Carrie Mae Weems

Women in Power in the Arts

Carrie Mae Weems (1953- ) is a photographer and experimental filmmaker who discovered the camera as her “tool” when she was 20. She broke into public consciousness with her 1989-90 intimate portrayal of African-American womanhood in her “Kitchen Table Series;” a collection of photographs created in response to a deeply flawed government report about the so-called breakdown of the African-American family. This exhibit is widely regarded as the first in which an African American woman reflected her unfiltered experiences. Prior to Weems’ breakthrough, portraits of the African American experience typically presented the subject as the exotic and inferior Other – Weems, however, turns this paradigm on its head, as she takes over the narrative thread about African American lived experience. Weems graciously forces her audience to critically engage with the long history of racism, sexism, and classism, and is widely recognized as one of today’s most influential role models and advocates for aspiring African American artists seeking to un-apologetically tell their story.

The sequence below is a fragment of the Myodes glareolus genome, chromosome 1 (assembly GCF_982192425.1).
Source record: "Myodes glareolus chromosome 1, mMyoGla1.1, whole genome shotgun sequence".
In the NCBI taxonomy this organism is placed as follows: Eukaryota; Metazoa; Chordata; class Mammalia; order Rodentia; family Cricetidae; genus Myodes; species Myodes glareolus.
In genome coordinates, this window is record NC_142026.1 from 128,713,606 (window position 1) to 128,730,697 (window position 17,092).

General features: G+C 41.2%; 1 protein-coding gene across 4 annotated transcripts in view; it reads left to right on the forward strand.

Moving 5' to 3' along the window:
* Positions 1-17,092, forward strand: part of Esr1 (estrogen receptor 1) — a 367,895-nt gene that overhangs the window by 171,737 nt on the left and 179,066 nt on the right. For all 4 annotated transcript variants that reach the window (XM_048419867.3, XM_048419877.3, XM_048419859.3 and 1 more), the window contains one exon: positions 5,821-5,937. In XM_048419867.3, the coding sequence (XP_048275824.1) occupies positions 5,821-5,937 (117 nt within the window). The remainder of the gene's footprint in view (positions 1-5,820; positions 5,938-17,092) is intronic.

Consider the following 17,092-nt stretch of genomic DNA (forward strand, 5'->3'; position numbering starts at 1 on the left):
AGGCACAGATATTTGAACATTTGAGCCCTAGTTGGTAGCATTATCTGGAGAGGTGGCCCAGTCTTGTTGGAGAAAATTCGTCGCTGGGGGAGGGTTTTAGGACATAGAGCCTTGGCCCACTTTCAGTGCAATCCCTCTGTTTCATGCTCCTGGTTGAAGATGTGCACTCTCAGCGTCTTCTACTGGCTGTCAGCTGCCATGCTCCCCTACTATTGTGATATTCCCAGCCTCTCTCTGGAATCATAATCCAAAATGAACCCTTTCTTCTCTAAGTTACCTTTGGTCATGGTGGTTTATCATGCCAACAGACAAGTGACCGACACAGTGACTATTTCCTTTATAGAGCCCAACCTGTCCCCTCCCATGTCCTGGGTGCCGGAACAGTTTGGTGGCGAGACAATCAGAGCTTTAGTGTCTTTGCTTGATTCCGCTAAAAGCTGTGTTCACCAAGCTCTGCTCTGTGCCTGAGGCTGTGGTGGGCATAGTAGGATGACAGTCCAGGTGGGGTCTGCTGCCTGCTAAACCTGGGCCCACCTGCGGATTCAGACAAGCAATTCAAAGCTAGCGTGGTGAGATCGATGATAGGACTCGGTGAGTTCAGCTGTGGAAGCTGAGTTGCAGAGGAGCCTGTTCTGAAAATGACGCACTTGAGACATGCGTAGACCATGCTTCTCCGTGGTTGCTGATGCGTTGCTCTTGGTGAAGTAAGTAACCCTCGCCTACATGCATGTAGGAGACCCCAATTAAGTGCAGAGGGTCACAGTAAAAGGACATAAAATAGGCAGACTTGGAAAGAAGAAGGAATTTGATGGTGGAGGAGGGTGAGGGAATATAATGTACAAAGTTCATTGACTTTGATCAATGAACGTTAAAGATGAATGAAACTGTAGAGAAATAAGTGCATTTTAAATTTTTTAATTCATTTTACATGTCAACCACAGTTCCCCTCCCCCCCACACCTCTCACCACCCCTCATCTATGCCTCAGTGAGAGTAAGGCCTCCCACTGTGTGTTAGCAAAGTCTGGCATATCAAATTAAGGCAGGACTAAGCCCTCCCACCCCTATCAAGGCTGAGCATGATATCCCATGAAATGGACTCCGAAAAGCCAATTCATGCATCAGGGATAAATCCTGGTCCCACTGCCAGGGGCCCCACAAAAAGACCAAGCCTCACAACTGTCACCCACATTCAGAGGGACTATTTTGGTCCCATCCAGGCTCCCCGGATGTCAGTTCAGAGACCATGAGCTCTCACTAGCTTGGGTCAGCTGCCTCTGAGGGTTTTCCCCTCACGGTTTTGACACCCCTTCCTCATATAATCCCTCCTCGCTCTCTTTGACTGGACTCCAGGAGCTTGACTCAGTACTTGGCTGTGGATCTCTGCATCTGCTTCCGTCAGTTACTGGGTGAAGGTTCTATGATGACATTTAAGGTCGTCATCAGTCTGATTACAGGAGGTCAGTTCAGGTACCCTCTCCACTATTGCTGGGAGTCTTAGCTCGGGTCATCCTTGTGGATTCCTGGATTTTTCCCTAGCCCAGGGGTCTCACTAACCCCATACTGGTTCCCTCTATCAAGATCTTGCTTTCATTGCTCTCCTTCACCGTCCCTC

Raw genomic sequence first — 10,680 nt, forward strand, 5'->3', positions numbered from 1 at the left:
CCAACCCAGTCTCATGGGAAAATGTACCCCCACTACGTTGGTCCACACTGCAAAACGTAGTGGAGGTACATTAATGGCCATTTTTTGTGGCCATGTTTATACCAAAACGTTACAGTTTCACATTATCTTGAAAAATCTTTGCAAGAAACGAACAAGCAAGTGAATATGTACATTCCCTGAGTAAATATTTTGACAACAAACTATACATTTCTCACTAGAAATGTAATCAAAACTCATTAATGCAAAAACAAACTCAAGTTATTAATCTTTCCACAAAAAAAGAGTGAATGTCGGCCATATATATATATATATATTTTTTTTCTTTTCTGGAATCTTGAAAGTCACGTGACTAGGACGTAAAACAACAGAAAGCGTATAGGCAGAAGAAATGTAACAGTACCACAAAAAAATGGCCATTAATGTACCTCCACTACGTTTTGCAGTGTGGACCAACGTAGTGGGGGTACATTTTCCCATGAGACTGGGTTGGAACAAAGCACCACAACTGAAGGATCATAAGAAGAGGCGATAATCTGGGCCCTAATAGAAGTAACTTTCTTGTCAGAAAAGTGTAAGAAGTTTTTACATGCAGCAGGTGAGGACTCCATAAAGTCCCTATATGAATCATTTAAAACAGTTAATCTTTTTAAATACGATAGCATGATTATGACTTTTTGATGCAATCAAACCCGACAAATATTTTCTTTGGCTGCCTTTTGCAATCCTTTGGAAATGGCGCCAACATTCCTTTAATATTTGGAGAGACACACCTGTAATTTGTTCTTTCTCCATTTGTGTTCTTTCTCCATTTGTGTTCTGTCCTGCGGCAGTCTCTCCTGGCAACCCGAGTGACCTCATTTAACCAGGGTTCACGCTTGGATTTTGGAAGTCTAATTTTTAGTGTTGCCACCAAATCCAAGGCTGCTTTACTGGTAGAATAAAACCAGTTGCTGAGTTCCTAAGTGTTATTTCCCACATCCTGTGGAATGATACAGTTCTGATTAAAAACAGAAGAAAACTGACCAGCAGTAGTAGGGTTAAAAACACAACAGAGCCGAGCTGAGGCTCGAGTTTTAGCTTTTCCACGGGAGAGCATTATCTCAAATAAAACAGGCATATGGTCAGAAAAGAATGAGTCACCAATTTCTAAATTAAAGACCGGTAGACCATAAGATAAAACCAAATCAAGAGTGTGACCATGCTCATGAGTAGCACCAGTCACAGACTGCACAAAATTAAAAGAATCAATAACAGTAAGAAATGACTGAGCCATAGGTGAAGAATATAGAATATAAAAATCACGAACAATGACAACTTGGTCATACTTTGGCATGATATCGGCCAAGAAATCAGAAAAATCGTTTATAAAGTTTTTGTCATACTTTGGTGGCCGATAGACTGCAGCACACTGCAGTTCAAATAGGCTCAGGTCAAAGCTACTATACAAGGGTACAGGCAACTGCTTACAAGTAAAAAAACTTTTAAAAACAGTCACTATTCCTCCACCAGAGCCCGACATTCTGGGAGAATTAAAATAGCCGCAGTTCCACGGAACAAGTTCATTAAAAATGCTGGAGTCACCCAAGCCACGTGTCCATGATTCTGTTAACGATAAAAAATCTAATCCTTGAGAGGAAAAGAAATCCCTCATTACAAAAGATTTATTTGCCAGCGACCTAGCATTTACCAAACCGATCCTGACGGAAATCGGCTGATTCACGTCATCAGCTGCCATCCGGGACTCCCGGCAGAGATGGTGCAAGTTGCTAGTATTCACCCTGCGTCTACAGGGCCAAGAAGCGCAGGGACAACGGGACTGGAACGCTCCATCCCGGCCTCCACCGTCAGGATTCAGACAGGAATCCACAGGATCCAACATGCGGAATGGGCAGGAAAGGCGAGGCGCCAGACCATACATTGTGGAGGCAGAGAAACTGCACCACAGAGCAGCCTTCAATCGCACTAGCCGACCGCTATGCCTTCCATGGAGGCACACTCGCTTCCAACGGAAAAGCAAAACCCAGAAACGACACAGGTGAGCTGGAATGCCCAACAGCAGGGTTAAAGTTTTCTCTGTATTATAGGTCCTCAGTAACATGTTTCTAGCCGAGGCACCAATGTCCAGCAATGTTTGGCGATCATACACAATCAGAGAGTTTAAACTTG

The images to the right are excerpts from Weems’ work over the years. Click on each image to see the full image and learn about the work

The video below is Weems’ mixed media experimental film Lincoln, Lonnie, and Me.

Suggested Resources:

Carrie Mae Weems. Strategies of Engagement. Boston: McMullen Museum of Art, Boston College, 2018. TR647 .W382 2018

Carrie Mae Weems. The Louisiana Project. New Orleans: Newcomb Art Gallery, 2004.

Carrie Mae Weems. Constructing History: A Requiem to Mark the Moment. New York: Distributed Arts Publishers, 2008. TR647.W383 A4 2008

Ellen Rothenberg. Telling Histories: Installations by Ellen Rothenberg and Carrie Mae Weems. New York: Routledge, 1999. N6537.R6285 A4 1999

A photo of Carrie Mae Weems
A still image from the exhibit Lincoln, Lonnie and Me
Image from Weems' Kitchen Table Series
An image of Weems' work, May Flowers